Brazil is home to more than 20 million LGBTQI+ people. That’s almost 10% of the country’s total population. And even though their rights are some of the most advanced in Latin America and even in the world — the state recognizing same-sex marriage, allowing these couples to adopt and donate blood for example — this community still has to face some cruel social challenges. Like, did you know that the life expectancy of transgender people in Brazil is 35? A study says that Brazil is the country with the highest number of lethal crimes against LGBTQI+ people in the world.
Promulgated on 5 October 1988, the Constitution of Brazil bans any forms of discrimination (age, race, color, national origin, disability, religion, sex, marital status, political affiliation, pregnancy, and citizenship). However, sexual orientation isn’t explicitly mentioned. Things have changed on June 13th, 2019, when the Supreme Federal Court classified homophobia as a crime. Unfortunately, the situation has not improved. But what can you expect if even the country’s leader declares that he would rather have a dead son than a gay one?
When it comes to their rights and especially to the right to live, this community does not give up. Thus, through São Paulo’s Brazil Bar Association’s (OAB-SP) Diversity Commission, the LGBTQI+ people had a second look at the Constitution. Because they don’t want to attract anyone’s hatred, they have done nothing but highlight the rights that are already present in the document but which are violated and disrespected by a large part of the Brazilian population.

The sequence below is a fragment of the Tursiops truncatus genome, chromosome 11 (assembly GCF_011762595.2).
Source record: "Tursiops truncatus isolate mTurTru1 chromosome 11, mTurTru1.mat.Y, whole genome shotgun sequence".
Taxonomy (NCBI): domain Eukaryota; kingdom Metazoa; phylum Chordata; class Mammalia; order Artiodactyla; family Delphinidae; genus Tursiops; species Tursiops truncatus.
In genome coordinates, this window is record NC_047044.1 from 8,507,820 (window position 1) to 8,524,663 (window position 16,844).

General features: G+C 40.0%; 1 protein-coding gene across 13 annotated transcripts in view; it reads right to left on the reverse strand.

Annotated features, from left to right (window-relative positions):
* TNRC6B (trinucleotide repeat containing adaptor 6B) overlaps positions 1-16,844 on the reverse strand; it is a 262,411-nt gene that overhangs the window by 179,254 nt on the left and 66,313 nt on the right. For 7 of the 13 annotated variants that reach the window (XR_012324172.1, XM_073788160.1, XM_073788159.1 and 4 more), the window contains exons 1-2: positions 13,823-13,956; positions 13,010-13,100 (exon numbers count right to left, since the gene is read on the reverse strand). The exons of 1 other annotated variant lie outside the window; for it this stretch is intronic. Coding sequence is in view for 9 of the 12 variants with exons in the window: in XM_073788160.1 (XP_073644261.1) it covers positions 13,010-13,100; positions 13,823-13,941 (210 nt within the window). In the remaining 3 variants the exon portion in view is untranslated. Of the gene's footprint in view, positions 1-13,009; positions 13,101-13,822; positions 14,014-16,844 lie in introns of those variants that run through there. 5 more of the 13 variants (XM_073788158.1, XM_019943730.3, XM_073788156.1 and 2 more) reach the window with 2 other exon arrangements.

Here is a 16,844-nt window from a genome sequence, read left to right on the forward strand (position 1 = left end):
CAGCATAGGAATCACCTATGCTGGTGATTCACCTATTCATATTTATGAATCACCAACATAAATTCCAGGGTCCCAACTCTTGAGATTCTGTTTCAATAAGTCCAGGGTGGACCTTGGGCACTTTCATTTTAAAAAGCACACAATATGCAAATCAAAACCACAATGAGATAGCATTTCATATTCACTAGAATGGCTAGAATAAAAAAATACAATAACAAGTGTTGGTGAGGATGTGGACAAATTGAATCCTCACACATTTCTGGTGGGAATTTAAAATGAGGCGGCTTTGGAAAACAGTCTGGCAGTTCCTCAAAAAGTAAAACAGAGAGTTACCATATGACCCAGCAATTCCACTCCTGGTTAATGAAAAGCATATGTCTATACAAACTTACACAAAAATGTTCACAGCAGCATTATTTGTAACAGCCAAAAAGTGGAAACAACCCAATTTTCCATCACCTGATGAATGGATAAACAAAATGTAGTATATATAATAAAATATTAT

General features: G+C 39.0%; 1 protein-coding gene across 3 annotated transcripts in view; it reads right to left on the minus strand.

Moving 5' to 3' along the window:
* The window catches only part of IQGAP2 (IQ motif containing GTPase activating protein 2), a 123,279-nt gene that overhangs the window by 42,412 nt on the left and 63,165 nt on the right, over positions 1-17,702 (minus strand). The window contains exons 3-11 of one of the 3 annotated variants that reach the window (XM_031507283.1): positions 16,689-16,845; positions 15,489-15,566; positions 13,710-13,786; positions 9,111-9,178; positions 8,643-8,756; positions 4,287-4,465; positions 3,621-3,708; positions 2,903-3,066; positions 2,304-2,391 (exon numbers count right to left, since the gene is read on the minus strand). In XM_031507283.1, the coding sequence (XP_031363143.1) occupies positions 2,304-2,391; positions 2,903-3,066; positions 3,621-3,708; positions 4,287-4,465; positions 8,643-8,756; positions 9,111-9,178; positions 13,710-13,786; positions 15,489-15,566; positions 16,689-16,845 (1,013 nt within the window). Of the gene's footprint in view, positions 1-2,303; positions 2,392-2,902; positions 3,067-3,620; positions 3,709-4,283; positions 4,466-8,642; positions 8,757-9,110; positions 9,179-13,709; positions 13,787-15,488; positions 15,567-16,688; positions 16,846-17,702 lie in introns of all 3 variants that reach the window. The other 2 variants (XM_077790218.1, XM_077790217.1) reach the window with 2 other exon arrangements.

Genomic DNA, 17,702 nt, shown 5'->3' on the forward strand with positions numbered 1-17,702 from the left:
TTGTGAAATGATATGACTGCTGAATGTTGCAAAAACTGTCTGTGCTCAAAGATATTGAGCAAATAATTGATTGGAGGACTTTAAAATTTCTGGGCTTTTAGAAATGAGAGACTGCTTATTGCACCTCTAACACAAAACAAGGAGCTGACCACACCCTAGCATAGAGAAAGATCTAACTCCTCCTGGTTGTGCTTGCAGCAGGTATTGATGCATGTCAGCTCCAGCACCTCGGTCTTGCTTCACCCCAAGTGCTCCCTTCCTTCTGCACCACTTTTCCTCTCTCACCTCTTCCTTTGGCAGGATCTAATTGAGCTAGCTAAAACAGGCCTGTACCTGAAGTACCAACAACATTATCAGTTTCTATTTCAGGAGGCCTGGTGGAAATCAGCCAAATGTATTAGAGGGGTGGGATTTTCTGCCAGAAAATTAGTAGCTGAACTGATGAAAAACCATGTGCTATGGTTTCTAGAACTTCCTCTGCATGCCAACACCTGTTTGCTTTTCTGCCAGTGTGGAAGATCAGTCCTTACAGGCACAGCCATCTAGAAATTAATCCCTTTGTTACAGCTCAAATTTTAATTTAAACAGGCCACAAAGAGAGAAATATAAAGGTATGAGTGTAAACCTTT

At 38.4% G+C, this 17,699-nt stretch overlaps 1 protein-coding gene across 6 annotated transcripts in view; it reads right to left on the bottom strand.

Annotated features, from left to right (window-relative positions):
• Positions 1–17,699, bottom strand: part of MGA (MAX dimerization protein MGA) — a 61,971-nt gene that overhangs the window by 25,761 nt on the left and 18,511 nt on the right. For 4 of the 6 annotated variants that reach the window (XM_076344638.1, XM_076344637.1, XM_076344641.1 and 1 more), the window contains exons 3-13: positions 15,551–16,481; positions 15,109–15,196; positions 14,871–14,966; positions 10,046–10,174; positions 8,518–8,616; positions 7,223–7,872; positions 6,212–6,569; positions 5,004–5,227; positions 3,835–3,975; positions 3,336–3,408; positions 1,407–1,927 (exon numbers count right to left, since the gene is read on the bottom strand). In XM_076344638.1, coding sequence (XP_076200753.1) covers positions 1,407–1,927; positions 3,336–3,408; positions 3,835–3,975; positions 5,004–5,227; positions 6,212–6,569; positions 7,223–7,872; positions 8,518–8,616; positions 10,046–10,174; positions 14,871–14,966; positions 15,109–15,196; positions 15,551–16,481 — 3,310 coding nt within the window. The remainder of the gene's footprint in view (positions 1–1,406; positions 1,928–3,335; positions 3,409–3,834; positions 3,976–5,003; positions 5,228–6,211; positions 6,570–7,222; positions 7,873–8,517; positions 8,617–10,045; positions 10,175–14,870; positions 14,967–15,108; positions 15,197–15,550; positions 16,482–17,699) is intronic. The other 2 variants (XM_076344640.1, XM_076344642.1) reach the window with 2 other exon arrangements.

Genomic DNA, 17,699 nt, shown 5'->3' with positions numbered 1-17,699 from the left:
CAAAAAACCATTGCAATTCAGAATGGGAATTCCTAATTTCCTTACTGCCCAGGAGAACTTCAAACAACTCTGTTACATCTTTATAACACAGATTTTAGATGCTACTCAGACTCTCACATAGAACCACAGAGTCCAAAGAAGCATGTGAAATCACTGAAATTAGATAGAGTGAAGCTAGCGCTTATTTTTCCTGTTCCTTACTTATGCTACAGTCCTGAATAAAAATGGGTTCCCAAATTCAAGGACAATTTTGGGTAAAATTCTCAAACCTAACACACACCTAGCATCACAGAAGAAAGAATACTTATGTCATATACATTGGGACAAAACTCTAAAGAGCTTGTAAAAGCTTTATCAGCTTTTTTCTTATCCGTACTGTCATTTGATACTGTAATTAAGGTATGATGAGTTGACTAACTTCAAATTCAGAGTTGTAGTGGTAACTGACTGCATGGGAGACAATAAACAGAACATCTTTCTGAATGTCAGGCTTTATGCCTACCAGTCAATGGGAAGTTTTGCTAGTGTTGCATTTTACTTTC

Created by SunsetDDB agency, the “Pride Constitution” uses the design and colors of the community to bring the laws that should protect this minority to the forefront. The initiative invited lawyers from Brazil to find these rights using the identity colors of the LGBTQI+ community. Each crime is represented by a different shade of the rainbow: aggression, injury and defamation, psychological violence, institutional violence, sexual violence, and murder. The result impressed Congressman David Miranda (PSOL), who requested that 30% of the copies of the Constitution be printed in these colors.
“The Pride Constitution adds color to some rights that have been provided for a long time in the legislation, but which are invisible to many people. Rather than creating laws that protect the LGBTQI+ community, it is necessary for the existing Constitution to be known and respected by all Brazilian citizens,” says Filipe Rosado, Copywriter at SunsetDDB.
“It is essential to guarantee citizens’ rights without making any discrimination, as well as ensuring that they are enforced. Therefore, the objective of this action is not only to shed a light on the important social issue but also to raise awareness of the rights and duties determined by the Brazilian Constitution,” Marina Ganzarolli, Chairman of the OAB-SP Diversity Commission, adds.
The Pride Constitution was printed in limited edition and distributed to influencers, advocates of the cause, and other people who fight against homophobia. Still, the website that hosts the initiative offers the possibility to download the document to anyone who is interested and wants to make others learn more about the challenges faced by this community and what can one do to stop LGBTQI+ people from being a sure target of violent acts of homophobia.